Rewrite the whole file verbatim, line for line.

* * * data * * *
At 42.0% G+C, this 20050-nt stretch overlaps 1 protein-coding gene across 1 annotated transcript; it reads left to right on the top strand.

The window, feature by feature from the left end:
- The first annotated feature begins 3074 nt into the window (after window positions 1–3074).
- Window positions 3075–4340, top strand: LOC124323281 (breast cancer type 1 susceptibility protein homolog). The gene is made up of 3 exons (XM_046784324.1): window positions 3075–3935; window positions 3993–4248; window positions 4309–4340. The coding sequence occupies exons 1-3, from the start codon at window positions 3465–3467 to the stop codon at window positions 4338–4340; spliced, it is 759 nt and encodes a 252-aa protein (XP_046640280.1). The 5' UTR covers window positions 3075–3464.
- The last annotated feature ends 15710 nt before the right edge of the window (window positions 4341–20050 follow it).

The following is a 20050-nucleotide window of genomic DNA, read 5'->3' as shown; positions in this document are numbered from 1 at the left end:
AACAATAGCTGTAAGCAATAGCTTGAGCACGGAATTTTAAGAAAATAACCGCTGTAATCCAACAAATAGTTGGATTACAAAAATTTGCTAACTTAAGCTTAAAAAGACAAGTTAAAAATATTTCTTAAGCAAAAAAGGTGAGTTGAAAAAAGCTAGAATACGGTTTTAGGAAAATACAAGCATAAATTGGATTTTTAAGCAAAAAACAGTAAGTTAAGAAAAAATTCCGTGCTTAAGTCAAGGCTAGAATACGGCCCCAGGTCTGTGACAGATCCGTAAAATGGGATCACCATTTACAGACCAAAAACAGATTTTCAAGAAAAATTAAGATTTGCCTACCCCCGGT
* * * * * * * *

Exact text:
At 42.0% G+C, this 20050-nt stretch overlaps 1 protein-coding gene across 1 annotated transcript; it reads left to right on the top strand.

The window, feature by feature from the left end:
- The first annotated feature begins 3074 nt into the window (after window positions 1–3074).
- Window positions 3075–4340, top strand: LOC124323281 (breast cancer type 1 susceptibility protein homolog). The gene is made up of 3 exons (XM_046784324.1): window positions 3075–3935; window positions 3993–4248; window positions 4309–4340. The coding sequence occupies exons 1-3, from the start codon at window positions 3465–3467 to the stop codon at window positions 4338–4340; spliced, it is 759 nt and encodes a 252-aa protein (XP_046640280.1). The 5' UTR covers window positions 3075–3464.
- The last annotated feature ends 15710 nt before the right edge of the window (window positions 4341–20050 follow it).

The following is a 20050-nucleotide window of genomic DNA, read 5'->3' as shown; positions in this document are numbered from 1 at the left end:
AACAATAGCTGTAAGCAATAGCTTGAGCACGGAATTTTAAGAAAATAACCGCTGTAATCCAACAAATAGTTGGATTACAAAAATTTGCTAACTTAAGCTTAAAAAGACAAGTTAAAAATATTTCTTAAGCAAAAAAGGTGAGTTGAAAAAAGCTAGAATACGGTTTTAGGAAAATACAAGCATAAATTGGATTTTTAAGCAAAAAACAGTAAGTTAAGAAAAAATTCCGTGCTTAAGTCAAGGCTAGAATACGGCCCCAGGTCTGTGACAGATCCGTAAAATGGGATCACCATTTACAGACCAAAAACAGATTTTCAAGAAAAATTAAGATTTGCCTACCCCCGGT